Only once did that casual bravado show up. Usually, he’s polite. He turned away from a repeat questioner, so he could answer a quieter reporter’s question: “Let me talk to her,” he said. He’s quick to point out his own failures: “I’m pretty terrible at all-star games,” he said, then named three in which, he says, he went 0 for 15 with 12 strikeouts. “I don’t know if they want to pinch-hit me in the eighth or ninth.”
Then he gets a question about the Scottsdale Scorpions of last year’s Arizona Fall League, a team with Trout, Harper and Middlebrooks. “We were three best friends, we always went out to dinner,” said Harper.
“One day in Scottsdale we’re two runs down going into the bottom of the ninth,” said Harper. “Brandon Crawford [now the Giants shortstop] said, ‘What do you think is going to happen?’ I said, ‘We’re going to get two guys on. I’m going to drop a bomb, walk off and own this place.’ ”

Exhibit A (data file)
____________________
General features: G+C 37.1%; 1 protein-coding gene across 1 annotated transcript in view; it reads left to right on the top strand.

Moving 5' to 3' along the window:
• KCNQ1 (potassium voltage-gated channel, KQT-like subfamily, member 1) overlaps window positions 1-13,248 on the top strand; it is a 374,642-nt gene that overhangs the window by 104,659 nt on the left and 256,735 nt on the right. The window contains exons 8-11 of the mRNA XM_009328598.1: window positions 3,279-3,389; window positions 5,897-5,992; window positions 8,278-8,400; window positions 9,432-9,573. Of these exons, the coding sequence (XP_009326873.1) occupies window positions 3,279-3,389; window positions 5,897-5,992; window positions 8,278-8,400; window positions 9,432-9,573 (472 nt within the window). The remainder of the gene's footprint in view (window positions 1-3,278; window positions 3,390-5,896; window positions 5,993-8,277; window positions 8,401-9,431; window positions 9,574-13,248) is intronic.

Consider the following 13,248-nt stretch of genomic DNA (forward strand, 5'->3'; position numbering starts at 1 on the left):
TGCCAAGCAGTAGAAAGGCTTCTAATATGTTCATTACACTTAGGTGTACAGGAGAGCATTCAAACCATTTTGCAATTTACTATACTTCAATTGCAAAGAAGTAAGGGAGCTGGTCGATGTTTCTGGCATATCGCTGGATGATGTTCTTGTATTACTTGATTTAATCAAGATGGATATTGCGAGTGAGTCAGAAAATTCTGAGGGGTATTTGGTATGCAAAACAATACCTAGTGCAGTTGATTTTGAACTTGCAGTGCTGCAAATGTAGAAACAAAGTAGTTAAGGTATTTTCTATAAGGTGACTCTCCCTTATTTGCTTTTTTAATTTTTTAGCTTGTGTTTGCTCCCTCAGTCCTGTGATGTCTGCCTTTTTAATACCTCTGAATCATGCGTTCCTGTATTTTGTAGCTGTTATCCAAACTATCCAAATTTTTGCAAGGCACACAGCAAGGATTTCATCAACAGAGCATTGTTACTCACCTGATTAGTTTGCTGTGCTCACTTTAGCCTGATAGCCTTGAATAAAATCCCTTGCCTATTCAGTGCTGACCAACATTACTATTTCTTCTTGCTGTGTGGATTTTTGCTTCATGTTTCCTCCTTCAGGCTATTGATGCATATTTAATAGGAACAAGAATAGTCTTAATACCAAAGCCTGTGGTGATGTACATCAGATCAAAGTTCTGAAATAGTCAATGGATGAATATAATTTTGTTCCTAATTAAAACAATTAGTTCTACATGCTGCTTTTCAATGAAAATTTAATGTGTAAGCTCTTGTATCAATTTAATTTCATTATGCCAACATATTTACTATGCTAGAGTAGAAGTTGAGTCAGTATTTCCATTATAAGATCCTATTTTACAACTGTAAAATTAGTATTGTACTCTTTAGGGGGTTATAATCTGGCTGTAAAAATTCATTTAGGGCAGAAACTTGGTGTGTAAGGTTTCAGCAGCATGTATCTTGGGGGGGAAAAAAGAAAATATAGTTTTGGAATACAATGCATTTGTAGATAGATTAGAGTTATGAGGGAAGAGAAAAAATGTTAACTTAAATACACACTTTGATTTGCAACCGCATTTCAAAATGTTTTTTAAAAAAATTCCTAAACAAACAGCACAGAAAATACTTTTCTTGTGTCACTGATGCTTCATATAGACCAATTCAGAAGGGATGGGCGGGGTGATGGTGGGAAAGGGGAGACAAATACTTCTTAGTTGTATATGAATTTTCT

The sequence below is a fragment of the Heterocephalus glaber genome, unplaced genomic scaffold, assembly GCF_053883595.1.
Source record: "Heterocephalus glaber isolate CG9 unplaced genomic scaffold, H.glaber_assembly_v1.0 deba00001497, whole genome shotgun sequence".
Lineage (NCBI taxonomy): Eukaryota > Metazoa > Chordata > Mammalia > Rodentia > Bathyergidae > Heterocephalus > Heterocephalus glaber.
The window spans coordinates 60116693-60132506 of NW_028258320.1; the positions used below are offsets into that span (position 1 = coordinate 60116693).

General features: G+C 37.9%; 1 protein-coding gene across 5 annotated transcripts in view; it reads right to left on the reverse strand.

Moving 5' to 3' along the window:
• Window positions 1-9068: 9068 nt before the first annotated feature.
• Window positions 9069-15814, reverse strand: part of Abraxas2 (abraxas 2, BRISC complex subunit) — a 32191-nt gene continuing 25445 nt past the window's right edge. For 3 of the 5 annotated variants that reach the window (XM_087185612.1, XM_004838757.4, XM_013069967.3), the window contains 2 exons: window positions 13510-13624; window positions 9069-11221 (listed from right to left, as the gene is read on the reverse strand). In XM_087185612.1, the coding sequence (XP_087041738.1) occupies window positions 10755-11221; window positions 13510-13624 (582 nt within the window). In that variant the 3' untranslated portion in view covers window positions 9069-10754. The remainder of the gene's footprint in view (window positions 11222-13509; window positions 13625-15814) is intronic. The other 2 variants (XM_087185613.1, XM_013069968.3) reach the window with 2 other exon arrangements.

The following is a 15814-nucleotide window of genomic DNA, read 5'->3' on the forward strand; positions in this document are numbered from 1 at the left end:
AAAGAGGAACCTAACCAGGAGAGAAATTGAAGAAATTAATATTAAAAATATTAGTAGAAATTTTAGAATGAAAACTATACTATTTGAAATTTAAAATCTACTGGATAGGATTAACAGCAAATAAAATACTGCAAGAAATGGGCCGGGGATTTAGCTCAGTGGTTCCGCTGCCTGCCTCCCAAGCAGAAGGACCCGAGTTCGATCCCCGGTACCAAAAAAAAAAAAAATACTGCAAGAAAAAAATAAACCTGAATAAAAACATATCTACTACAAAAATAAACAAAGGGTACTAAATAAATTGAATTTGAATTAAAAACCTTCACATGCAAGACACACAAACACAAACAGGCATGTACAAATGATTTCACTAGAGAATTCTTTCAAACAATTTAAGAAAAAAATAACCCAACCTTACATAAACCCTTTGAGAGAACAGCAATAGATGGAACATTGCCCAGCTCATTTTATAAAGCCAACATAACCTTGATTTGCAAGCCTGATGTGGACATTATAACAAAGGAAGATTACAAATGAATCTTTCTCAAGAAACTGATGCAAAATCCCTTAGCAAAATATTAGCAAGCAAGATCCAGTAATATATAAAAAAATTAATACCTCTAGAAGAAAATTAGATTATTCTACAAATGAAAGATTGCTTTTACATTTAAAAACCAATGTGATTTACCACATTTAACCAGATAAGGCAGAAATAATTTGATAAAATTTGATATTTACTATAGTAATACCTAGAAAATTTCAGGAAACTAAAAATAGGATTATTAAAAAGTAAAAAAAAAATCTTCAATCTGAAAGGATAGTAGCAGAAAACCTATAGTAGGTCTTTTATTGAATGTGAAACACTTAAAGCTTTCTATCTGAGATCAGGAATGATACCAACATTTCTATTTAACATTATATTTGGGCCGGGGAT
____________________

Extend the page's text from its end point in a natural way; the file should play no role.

Crawford and Trout doubted. “‘I promise I’m going to hit a jack,’ ” repeated Harper. “We get two guys on, I’m up, 3-2 change-up, [home run to] right center. We run back into the clubhouse.”
How can a 19-year-old seem so at ease as the third teenage all-star in baseball history, along with Bob Feller and Dwight Gooden? In a way, it’s almost too simple. Like that moment when he tells his buddies that he’s going to “drop a bomb, walk off and own this place,” Harper has always expected this day to come, worked for it and now loves every moment of it.
Usually, Harper is driven. Here, he truly seems to be on a dream holiday with his family, no pressure to help the Nationals win in a pennant race and the likelihood that he’ll get one low-pressure pinch-hit at bat. Maybe he really is going to get four days “off” after all — mentally, at least.
With that delicious prospect in view, he even lets himself sound his age. “I just want to hang out and joke with the guys,” he says. “And get all the free stuff I can.”
For previous columns by Thomas Boswell, visit washingtonpost.com/boswell.